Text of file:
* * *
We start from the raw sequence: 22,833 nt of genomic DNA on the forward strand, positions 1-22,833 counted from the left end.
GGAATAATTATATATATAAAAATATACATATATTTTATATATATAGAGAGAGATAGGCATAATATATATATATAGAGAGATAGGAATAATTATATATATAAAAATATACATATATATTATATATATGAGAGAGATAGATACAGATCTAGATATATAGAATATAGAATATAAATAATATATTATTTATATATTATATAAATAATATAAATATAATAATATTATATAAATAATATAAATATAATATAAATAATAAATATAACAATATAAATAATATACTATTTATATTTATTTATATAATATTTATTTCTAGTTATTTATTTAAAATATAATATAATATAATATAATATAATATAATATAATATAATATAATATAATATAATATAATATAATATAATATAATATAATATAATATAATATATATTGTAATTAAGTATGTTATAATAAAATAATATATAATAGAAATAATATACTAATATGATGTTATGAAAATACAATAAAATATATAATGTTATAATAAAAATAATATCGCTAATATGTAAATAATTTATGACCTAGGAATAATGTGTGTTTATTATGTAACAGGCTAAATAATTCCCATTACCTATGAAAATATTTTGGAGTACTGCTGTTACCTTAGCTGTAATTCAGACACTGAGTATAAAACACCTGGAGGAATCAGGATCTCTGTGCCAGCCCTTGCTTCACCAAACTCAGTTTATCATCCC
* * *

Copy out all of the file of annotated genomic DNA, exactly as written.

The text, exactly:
We start from the raw sequence: 22,833 nt of genomic DNA on the forward strand, positions 1-22,833 counted from the left end.
GGAATAATTATATATATAAAAATATACATATATTTTATATATATAGAGAGAGATAGGCATAATATATATATATAGAGAGATAGGAATAATTATATATATAAAAATATACATATATATTATATATATGAGAGAGATAGATACAGATCTAGATATATAGAATATAGAATATAAATAATATATTATTTATATATTATATAAATAATATAAATATAATAATATTATATAAATAATATAAATATAATATAAATAATAAATATAACAATATAAATAATATACTATTTATATTTATTTATATAATATTTATTTCTAGTTATTTATTTAAAATATAATATAATATAATATAATATAATATAATATAATATAATATAATATAATATAATATAATATAATATAATATAATATAATATAATATAATATATATTGTAATTAAGTATGTTATAATAAAATAATATATAATAGAAATAATATACTAATATGATGTTATGAAAATACAATAAAATATATAATGTTATAATAAAAATAATATCGCTAATATGTAAATAATTTATGACCTAGGAATAATGTGTGTTTATTATGTAACAGGCTAAATAATTCCCATTACCTATGAAAATATTTTGGAGTACTGCTGTTACCTTAGCTGTAATTCAGACACTGAGTATAAAACACCTGGAGGAATCAGGATCTCTGTGCCAGCCCTTGCTTCACCAAACTCAGTTTATCATCCC